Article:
Skip to main content

object-oriented architecture

object-oriented architecture An architecture in which everything (processes, files, I/O operations, etc.) is represented as an object. Objects are data structures in memory that may be manipulated by the total system (hardware and software); they provide a high-level description that allows for a high-level user interface. Objects have descriptors that are referred to variously as names, pointers, and labels. These descriptors also provide information as to the type of object and a description of capabilities that apply to the particular object. Object-oriented architecture systems can thus be considered as an extension or generalization of capability architecture systems, and have the same ability to provide a basis for protection and computer security.

Examples of object-oriented architecture systems are the IBM System 38, the Carnegie-Mellon experimental C.mmp/Hydra, and the Intel iAPX 432.

Cite this article
Pick a style below, and copy the text for your bibliography.

  • MLA
  • Chicago
  • APA

"object-oriented architecture." A Dictionary of Computing. . 13 Apr. 2019 <>.

"object-oriented architecture." A Dictionary of Computing. . (April 13, 2019).

"object-oriented architecture." A Dictionary of Computing. . Retrieved April 13, 2019 from

Learn more about citation styles

Citation styles gives you the ability to cite reference entries and articles according to common styles from the Modern Language Association (MLA), The Chicago Manual of Style, and the American Psychological Association (APA).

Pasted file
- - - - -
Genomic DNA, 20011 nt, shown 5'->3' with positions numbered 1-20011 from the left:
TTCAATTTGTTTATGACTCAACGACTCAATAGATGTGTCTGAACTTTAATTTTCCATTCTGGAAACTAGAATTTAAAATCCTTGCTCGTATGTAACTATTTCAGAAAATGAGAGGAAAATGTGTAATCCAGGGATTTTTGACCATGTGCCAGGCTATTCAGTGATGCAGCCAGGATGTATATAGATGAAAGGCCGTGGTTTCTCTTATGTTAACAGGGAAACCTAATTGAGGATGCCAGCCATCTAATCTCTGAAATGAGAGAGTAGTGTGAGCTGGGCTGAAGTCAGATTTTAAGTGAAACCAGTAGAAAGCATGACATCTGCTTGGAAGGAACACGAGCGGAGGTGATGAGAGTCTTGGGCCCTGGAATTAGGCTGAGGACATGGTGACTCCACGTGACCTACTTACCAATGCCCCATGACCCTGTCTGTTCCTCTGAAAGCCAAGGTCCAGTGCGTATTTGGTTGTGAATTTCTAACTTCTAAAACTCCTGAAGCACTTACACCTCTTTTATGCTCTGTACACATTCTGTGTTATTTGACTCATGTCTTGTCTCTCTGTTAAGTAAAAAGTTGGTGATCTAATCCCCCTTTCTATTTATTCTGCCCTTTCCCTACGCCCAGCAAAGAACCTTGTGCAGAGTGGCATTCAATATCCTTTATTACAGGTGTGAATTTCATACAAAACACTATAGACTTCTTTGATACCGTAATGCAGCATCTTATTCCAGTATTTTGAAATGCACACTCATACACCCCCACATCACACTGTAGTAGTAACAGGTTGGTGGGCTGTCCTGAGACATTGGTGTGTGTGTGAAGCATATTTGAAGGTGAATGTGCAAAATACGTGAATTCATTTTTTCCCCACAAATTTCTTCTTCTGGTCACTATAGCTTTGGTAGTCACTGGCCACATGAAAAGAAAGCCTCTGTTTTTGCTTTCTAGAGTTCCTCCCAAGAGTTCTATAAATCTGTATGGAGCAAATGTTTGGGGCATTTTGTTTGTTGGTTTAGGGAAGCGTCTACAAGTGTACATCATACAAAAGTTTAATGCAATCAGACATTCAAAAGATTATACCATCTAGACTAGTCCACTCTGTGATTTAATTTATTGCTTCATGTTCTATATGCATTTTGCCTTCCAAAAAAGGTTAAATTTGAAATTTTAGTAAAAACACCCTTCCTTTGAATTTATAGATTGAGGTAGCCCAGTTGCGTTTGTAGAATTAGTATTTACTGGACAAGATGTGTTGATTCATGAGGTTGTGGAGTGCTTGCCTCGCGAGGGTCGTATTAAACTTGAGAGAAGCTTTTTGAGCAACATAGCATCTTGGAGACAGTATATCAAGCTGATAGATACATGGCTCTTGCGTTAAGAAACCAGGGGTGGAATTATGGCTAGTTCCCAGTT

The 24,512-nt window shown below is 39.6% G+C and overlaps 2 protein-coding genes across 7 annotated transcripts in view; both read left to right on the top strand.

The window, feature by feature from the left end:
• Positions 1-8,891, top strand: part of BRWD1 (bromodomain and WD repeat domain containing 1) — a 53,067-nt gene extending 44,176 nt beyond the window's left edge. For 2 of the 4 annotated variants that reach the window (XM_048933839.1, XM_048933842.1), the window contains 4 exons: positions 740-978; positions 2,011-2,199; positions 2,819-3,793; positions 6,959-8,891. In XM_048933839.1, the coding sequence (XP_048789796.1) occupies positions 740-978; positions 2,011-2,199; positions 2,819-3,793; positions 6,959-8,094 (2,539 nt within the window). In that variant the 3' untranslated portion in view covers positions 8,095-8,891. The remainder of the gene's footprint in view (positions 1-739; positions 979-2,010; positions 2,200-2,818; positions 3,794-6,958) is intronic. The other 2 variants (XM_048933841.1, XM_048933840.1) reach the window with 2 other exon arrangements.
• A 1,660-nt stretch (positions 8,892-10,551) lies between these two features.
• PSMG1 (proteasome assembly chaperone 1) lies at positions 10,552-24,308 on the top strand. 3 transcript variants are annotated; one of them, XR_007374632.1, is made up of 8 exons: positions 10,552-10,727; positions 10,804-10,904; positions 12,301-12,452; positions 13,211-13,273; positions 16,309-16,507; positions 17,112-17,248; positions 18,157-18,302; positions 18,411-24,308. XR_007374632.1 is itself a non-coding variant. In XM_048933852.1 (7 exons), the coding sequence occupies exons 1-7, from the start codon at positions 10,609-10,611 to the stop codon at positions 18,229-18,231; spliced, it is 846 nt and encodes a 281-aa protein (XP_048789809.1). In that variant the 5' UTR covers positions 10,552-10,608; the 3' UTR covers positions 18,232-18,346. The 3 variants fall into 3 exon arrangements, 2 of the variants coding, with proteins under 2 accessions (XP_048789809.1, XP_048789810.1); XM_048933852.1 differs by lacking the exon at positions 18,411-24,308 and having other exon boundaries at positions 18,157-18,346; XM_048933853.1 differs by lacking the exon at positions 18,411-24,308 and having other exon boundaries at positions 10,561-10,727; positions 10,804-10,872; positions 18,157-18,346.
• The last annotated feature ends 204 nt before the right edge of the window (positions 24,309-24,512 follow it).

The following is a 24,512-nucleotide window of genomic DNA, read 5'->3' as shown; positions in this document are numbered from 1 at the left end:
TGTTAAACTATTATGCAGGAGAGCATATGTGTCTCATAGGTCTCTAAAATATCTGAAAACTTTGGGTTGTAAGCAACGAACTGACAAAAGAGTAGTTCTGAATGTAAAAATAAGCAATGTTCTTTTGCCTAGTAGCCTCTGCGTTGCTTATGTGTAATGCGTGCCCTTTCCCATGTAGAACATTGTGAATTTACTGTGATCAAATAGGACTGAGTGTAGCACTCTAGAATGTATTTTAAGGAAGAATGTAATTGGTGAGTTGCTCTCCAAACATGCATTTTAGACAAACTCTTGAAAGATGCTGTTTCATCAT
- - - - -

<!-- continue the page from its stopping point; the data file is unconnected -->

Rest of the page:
Within the “Cite this article” tool, pick a style to see how all available information looks when formatted according to that style. Then, copy and paste the text into your bibliography or works cited list.

Because each style has its own formatting nuances that evolve over time and not all information is available for every reference entry or article, cannot guarantee each citation it generates. Therefore, it’s best to use citations as a starting point before checking the style against your school or publication’s requirements and the most-recent information available at these sites:

Modern Language Association

The Chicago Manual of Style

American Psychological Association

  • Most online reference entries and articles do not have page numbers. Therefore, that information is unavailable for most content. However, the date of retrieval is often important. Refer to each style’s convention regarding the best way to format page numbers and retrieval dates.
  • In addition to the MLA, Chicago, and APA styles, your school, university, publication, or institution may have its own requirements for citations. Therefore, be sure to refer to those guidelines when editing your bibliography or works cited list.